U.S. Manufacturers Reap Benefits of Solar Trade War, But at What Cost?
By Jonny Wakefield
July 31, 2014
A green tech research firm says a trade battle between the United States and China is leading to double digit increases in the price of certain solar components.
According to Greentech Media Research (GTM), an old school tariff war between the U.S. and China is raising the price of certain solar components by as much as 14 per cent. Analysts say the resulting higher prices will slow down adoption of solar power, which has been spurred on by cheap Chinese technology.
The U.S. Department of Commerce instituted a number of tariffs on the importation of Chinese photovoltaic cells and modules in 2012. The early tariffs were in response to "unfair" subsidies from the Chinese government. The department has since added duties to protect domestic manufacturers from the "dumping" of cheap foreign technology on the U.S. market.
In a release, the Department of Commerce stated the tariffs provide "a transparent and internationally accepted mechanism to seek relief from the market-distorting effects caused by injurious dumping of imports into the United States."
The anti-dumping tariffs range between 26 and 165 per cent, and are adjusted for specific companies based on their market positions and compliance in U.S. investigations. The commerce department singled out a total of 42 companies to assess separate duties.
Among those companies was Canadian Solar, a Guelph-based company that manufactures the bulk of its solar components in China.
Solar proponents say the tariffs could reduce the gains achieved through cheap foreign solar components. “The tariffs in this case are so high as to prohibit basically any [Chinese] manufacturer from selling at a competitive price in the U.S.," GTM's Shayle Kann said.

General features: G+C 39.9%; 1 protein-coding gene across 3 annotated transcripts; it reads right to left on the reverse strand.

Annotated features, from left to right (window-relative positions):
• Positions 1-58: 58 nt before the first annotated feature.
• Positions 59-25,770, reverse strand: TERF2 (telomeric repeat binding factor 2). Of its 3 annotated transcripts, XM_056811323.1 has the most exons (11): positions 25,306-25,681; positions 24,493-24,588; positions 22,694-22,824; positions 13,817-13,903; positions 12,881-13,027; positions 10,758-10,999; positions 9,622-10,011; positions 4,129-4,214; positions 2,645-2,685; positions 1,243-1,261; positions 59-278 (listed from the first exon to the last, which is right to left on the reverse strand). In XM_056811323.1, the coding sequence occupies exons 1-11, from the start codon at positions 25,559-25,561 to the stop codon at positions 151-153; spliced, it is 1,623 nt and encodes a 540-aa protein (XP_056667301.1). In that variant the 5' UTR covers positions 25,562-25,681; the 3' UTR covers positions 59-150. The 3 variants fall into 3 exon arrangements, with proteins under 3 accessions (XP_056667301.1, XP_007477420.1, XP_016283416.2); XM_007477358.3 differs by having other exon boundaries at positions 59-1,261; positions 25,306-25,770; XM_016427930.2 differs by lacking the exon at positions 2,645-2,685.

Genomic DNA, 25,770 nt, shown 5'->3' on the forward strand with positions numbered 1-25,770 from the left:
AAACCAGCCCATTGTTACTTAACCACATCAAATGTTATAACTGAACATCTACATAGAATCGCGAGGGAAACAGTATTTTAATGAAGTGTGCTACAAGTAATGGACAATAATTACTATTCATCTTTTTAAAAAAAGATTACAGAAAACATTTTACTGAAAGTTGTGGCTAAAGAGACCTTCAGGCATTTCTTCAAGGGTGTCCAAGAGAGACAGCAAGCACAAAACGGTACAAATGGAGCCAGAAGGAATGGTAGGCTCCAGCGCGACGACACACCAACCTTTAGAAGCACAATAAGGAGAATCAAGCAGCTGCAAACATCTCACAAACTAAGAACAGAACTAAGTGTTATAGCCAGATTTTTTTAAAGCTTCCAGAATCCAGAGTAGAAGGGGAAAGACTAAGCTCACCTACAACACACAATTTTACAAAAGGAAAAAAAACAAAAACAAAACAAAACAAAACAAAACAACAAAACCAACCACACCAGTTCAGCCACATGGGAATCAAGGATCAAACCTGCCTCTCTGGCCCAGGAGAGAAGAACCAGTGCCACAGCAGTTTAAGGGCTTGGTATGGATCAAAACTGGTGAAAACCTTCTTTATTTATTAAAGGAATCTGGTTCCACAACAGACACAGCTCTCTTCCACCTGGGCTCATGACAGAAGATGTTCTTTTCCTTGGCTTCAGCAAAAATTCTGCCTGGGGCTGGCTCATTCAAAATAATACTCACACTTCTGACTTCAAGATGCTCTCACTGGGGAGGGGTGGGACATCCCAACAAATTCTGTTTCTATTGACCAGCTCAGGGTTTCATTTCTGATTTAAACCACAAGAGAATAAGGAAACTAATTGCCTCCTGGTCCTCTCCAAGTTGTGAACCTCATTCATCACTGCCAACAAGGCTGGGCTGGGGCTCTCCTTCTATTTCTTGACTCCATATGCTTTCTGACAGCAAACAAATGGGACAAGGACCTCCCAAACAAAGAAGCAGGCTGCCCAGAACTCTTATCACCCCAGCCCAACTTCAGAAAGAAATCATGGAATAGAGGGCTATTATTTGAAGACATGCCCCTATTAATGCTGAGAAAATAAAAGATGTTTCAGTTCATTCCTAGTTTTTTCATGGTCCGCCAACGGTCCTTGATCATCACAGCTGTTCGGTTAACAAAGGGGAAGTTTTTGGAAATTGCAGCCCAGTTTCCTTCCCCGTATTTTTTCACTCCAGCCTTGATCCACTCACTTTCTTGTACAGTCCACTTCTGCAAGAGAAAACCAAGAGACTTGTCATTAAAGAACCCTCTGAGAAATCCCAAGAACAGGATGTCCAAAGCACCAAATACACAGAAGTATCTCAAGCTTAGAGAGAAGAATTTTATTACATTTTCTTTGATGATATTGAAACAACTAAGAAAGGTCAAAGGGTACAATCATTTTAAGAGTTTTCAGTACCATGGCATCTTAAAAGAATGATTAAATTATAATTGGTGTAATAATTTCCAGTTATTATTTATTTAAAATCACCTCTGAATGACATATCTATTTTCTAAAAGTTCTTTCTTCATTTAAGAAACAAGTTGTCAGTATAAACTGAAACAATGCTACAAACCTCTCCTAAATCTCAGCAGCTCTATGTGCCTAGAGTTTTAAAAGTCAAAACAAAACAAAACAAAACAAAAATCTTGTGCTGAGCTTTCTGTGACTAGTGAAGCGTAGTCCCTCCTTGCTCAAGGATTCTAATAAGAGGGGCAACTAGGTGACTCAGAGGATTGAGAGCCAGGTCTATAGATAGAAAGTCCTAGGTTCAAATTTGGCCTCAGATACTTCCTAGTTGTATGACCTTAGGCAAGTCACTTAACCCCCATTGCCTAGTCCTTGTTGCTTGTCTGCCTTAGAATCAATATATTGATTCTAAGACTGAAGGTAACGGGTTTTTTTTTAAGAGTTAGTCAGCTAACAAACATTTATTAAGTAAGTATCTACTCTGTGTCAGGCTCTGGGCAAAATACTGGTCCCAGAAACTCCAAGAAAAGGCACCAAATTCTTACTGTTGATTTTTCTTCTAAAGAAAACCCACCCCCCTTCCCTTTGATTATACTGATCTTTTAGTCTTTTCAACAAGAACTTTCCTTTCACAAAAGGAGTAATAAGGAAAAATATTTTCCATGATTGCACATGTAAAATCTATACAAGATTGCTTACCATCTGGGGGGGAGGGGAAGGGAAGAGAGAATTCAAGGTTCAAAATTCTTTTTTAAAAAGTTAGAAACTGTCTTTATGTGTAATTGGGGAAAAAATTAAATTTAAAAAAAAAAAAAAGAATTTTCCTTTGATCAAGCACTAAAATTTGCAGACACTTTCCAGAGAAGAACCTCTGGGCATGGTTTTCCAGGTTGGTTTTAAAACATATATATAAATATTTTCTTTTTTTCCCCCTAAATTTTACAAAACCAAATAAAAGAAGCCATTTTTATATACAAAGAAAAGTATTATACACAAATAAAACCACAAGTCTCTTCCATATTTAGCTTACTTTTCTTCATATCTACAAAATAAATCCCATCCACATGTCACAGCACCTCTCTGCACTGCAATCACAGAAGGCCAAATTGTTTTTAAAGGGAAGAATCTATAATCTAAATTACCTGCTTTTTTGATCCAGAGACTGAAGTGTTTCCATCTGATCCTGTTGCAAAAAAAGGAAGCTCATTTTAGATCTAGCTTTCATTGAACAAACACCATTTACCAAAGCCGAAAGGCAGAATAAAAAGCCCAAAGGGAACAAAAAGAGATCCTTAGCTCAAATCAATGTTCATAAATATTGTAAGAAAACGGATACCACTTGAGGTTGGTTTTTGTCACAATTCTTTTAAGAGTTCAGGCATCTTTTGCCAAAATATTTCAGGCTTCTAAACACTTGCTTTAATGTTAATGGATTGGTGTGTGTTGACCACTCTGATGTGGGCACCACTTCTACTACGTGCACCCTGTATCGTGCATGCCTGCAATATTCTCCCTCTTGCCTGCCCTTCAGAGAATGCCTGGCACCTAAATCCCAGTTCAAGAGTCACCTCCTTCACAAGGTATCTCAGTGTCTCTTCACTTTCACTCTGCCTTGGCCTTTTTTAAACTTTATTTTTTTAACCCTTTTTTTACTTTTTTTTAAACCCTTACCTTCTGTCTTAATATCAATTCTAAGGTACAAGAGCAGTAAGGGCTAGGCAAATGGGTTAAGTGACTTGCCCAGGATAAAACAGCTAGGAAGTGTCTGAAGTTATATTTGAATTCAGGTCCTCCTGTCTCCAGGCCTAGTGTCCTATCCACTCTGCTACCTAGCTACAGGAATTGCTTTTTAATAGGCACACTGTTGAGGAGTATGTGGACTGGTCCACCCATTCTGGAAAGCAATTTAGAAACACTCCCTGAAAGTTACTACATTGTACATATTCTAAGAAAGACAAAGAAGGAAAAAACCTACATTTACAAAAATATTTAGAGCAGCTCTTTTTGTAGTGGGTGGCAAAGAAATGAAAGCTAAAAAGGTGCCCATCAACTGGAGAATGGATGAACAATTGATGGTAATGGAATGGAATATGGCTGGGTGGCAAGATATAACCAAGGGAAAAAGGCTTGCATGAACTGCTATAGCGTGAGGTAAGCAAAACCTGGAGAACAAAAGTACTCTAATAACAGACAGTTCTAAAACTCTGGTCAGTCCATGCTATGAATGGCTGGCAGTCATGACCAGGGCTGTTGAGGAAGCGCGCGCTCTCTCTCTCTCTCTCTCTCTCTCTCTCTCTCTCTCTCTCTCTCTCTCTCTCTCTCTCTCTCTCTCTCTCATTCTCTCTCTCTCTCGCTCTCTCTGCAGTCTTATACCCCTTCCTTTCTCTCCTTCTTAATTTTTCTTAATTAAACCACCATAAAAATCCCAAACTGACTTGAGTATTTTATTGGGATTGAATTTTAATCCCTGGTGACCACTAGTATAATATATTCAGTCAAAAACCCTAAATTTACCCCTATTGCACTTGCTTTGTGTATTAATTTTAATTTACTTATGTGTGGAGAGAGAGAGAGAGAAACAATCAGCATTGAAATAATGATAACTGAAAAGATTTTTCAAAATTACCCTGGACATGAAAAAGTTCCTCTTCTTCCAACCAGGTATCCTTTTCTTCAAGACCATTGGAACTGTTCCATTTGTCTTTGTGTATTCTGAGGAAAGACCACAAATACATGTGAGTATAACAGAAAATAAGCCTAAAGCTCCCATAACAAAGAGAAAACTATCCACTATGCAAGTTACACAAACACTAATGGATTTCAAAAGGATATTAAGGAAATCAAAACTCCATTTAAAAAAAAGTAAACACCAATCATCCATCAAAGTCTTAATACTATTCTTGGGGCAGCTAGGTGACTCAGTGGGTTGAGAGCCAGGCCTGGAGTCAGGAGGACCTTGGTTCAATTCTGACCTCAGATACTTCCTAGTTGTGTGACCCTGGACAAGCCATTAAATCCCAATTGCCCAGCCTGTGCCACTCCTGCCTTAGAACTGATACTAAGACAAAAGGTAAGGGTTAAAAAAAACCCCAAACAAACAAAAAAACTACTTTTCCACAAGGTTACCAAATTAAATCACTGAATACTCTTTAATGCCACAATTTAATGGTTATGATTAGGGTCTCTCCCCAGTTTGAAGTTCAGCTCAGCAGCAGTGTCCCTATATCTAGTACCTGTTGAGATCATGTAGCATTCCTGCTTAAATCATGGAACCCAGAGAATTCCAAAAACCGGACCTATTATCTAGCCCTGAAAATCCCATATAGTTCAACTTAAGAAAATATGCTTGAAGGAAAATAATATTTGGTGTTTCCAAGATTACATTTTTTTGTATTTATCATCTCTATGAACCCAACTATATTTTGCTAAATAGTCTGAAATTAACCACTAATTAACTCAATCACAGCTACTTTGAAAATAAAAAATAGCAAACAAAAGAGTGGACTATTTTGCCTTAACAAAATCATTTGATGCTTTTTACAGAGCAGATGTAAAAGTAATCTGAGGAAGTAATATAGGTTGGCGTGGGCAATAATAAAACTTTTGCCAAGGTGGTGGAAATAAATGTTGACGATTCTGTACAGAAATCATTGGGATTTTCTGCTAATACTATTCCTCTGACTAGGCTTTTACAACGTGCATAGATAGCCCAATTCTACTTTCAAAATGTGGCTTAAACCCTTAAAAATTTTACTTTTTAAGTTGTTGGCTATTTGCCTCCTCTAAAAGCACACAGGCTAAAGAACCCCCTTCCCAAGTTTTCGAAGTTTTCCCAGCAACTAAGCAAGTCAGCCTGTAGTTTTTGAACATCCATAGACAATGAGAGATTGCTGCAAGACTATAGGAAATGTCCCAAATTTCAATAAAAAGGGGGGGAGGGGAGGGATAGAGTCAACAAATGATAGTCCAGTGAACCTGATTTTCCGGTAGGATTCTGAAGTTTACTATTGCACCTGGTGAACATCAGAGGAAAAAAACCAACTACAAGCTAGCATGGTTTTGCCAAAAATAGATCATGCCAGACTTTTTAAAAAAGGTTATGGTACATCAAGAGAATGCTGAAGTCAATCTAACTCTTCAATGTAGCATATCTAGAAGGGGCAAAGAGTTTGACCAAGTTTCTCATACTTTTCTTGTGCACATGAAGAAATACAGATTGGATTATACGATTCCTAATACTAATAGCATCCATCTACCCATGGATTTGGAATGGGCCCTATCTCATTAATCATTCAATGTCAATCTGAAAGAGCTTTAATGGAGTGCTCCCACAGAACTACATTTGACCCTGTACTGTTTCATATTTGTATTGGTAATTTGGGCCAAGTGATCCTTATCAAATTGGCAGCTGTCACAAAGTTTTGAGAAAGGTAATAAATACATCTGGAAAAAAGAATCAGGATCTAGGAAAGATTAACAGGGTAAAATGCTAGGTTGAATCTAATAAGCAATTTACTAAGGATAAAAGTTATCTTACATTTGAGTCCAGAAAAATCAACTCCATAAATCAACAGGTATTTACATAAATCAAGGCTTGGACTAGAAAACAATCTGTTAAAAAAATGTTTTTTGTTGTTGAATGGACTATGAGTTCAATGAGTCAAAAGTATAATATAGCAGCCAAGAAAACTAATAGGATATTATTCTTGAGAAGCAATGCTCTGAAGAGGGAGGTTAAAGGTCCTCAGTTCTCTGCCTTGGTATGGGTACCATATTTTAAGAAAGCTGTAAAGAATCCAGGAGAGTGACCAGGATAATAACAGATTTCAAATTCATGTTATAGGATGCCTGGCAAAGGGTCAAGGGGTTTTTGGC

The World Trade Organization recently ruled that the U.S. tariffs violated global trade rules. What impact the ruling will have on the market remains to be seen, but one U.S. solar manufacture told ThinkProgress the ruling's effect on existing tariffs will be negligible.
The tariffs, somewhat paradoxically, pit the domestic solar industry against itself. The biggest winners are the manufactures. SolarWorld Industries America originally petitioned the commerce department for additional protections.
But increased prices will mean fewer clients, which will hurt the bottom lines of companies that install solar panels. Most of the estimated 120,000 solar jobs in the U.S. are in installation. According to GTM, 31 per cent of the solar panels installed in the U.S. in 2013 were manufactured in China.
Some have pointed out that the U.S. anti-subsidy tariffs are hypocritical, as all levels of government in the U.S. have offered some form of subsidy for businesses and individuals looking to switch to solar.
Overall, though, the days of government support for the solar industry may be behind us. While the U.S. and China remain at loggerheads, the WTO is negotiating a multilateral deal to drop tariffs and government subsidies on roughly 86 per cent of renewable energy goods, including wind turbines and solar components. The WTO reasons that an end of government subsidy would put an end to costly trade wars. Canada is included in the negotiations.
As well, Chinese companies are already considering ways to duck the tariffs by opening manufacturing plants in the United States.